I used to be a really, really shy teen. Growing up, I was told I used to be comfortable singing in front of relatives during family gatherings, but as I matured, I started building a shell around me. Eventually, this turned into a bad case of introversion, causing me to underperform during high school and shy away from the stage during elementary as much as I could. Not that this prevented my teachers from pushing me forward.
Numerous times, I was tasked to do speeches, asked to sing in front of my peers and a larger audience, participate in debates, speak for my group during discussions - and other things that required a "me-against-the-world" type of setting. It made me uncomfortable to speak my mind to a large group of people who might not even care about what I wanted to say, and the mere thought of being rejected and openly dismissed scared the crap out of me.
These days, I'm not too worried anymore. No, it's not because I'm an expert or that I no longer have the fear of messing up - rather, it's because I've learned something about myself that made me realize I didn't have to freeze in terror.
Before I get to that, here are a few tips I'd like to give those who are struggling with speaking in public, to help you perform better and get rid of "the-world-is-gonna-eat-me-alive" thinking.
1. Know your crowd.
Control is everything, more so in public speaking. To know your audience is to know how to calibrate your choice of words, your tone, your voice, your style of persuading and/or informing, and how strong you'll need to come on with your topic. What kind of people are they, and why did they attend to hear you talk? This is about them believing in what you're proposing. If you've been invited as a speaker, ask the organizer about the event's demographics. The more you speak your audience's language, the easier it will be to convince them of something.
2. Trust your knowledge.
Chances are, whoever tapped you to speak knew what they were doing and respects your experience. You were asked to speak for an audience in need of what you know, so use that to boost your confidence. Sure, others in the crowd might have their own opinions of how, say, a newbie blogger should get started, but for the period of your talk, they're there to learn from you and pick up new ideas. You wouldn't have been put in that situation if no one believed you were ready. Trust what you know (but don't stop there).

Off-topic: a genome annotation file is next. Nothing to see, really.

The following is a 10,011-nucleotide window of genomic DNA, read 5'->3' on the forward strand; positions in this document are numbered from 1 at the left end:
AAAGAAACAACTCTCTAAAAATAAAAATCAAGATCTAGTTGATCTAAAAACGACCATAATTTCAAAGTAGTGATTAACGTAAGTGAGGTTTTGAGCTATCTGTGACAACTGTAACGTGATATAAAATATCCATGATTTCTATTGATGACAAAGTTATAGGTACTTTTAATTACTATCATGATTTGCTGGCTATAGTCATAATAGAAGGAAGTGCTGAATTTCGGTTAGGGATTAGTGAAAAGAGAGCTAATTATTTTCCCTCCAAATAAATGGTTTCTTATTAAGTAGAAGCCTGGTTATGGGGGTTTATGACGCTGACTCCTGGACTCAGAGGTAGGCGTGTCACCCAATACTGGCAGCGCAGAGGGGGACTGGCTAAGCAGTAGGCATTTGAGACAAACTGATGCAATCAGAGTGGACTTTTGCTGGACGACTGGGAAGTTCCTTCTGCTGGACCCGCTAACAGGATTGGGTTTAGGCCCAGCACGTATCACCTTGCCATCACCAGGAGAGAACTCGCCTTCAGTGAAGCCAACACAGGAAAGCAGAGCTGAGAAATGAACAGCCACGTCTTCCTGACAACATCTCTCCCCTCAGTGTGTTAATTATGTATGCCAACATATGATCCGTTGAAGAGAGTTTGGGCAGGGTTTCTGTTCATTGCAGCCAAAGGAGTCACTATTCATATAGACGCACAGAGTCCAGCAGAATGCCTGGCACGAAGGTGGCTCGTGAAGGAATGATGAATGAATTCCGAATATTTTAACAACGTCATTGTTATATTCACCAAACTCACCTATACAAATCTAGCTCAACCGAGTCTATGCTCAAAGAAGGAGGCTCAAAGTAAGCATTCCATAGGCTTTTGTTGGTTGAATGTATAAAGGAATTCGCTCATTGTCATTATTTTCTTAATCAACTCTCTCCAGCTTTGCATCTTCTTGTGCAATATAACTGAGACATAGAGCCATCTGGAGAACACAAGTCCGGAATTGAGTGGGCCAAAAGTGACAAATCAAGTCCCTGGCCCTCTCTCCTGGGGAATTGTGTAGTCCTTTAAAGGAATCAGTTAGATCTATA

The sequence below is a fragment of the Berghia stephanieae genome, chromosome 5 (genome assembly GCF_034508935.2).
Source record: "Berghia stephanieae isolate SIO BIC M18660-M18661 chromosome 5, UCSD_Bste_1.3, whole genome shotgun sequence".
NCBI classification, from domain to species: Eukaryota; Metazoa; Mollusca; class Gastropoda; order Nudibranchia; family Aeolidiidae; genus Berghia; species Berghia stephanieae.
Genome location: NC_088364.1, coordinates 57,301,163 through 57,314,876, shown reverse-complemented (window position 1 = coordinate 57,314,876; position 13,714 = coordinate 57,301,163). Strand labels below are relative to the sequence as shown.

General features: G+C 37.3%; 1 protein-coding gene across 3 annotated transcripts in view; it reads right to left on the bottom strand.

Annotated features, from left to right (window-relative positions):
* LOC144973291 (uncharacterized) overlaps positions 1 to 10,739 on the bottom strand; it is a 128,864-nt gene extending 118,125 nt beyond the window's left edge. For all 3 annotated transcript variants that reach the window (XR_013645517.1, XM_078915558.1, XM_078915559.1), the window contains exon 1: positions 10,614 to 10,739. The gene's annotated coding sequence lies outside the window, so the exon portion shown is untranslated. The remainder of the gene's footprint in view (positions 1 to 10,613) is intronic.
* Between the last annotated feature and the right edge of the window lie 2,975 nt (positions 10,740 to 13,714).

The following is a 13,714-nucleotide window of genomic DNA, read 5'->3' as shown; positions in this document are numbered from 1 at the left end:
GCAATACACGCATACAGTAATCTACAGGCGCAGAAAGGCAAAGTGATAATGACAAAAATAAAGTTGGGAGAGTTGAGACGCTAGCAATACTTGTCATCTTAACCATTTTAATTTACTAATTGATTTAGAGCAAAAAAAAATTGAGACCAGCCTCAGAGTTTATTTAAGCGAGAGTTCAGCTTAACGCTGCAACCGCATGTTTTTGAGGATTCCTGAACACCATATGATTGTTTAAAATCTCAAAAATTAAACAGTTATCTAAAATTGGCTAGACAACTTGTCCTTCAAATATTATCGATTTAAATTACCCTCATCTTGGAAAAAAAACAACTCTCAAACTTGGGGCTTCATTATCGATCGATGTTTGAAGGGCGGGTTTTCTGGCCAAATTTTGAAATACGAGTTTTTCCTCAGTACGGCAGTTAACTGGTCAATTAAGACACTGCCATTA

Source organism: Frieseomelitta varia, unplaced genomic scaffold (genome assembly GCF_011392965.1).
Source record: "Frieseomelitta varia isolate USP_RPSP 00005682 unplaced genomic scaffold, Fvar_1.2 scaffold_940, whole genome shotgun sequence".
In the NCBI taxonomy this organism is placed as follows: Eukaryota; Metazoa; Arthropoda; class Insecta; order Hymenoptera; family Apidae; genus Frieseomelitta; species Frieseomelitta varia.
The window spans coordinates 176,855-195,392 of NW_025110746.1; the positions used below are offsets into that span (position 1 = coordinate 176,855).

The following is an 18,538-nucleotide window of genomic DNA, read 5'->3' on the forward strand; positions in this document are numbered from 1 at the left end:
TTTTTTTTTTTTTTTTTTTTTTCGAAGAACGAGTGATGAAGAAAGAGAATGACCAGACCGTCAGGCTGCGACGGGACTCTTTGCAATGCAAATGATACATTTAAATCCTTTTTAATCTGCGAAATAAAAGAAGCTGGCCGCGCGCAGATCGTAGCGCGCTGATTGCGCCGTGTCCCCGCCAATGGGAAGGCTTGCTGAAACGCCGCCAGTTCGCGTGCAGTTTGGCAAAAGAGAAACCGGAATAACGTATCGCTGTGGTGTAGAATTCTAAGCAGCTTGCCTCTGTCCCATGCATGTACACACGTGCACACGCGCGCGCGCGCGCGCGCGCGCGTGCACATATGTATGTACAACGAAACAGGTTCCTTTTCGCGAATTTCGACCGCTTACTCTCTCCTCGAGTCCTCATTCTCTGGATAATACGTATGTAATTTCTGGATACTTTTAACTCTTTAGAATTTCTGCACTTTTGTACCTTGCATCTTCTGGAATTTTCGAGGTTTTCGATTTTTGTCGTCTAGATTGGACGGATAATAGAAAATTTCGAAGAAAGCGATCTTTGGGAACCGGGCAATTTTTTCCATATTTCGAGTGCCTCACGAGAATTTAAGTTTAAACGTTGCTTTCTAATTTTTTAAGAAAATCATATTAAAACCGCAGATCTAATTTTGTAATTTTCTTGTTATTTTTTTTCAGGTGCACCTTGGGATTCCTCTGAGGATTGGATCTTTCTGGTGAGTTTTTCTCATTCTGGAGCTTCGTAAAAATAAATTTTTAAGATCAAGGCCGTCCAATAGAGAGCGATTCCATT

3. Relax, be yourself.
Okay, this is such a cliché, and I'm sorry if you cringed. But this is true in almost all cases of public speaking. People listen to those they can relate to, and if you come across as robotic, monotonous, or incredibly superior to them, they'll tune out. That human aspect you bring to your talks is the anchor to your believability. I've attended seminars and workshops over the years, and some of the best speakers I've heard used their 'humanity' to connect, instead of pushing the audience to believe what they're saying. Once you connect on that level of familiarity with your audience, you can persuade them to believe anything you say.
4. Organize your thoughts into segments.
People in general don't like storms (for good reason). It's a given that if your speech is all over the place, no one, not even those with hard copies of your speech, will understand your point. Plan your 'opening grabber' (an introduction that will capture your audience's interest), your points to highlight, and your explosive ending. Endings don't have to always be something that leaves your listeners weirded out or shocked - just a little something to keep them thinking about your talk hours (or days) after it's over.
Of course, if something happens in the middle of your talk, following your outline might be the worst thing you could do. Learn how to easily adapt to changes in your audience's mood and interest. You might have a story or two to help them further understand your point or just to lighten up the room a bit.
We forget a lot of things when we're afraid or shocked, and during public speeches, forgetting to smile is one that's been on the list since the beginning of time. Remember, the people you're talking to are there to listen to you and learn from your expertise. A smile instantly tells your audience that (1) you're confident with what you're saying, (2) you're approachable, and (3) have their interests at heart. Be the friend that will help them ease into doing whatever you're talking about, and let them know you can be trusted. Some smiles deceive - let yours encourage.
Practicing, being prepared, and doing mouth exercises are all helpful, and are a given in getting better at public speaking. What I listed are those which helped me break most of my shell, and I'm still at work. I've done workshops and seminars in the past, and those experiences have helped take away my shyness in talking to a crowd.
Have any tips for your fellows? Let me know in the comments!
Need help? I'm always ready. Shoot me an email at firstname.lastname@example.org :)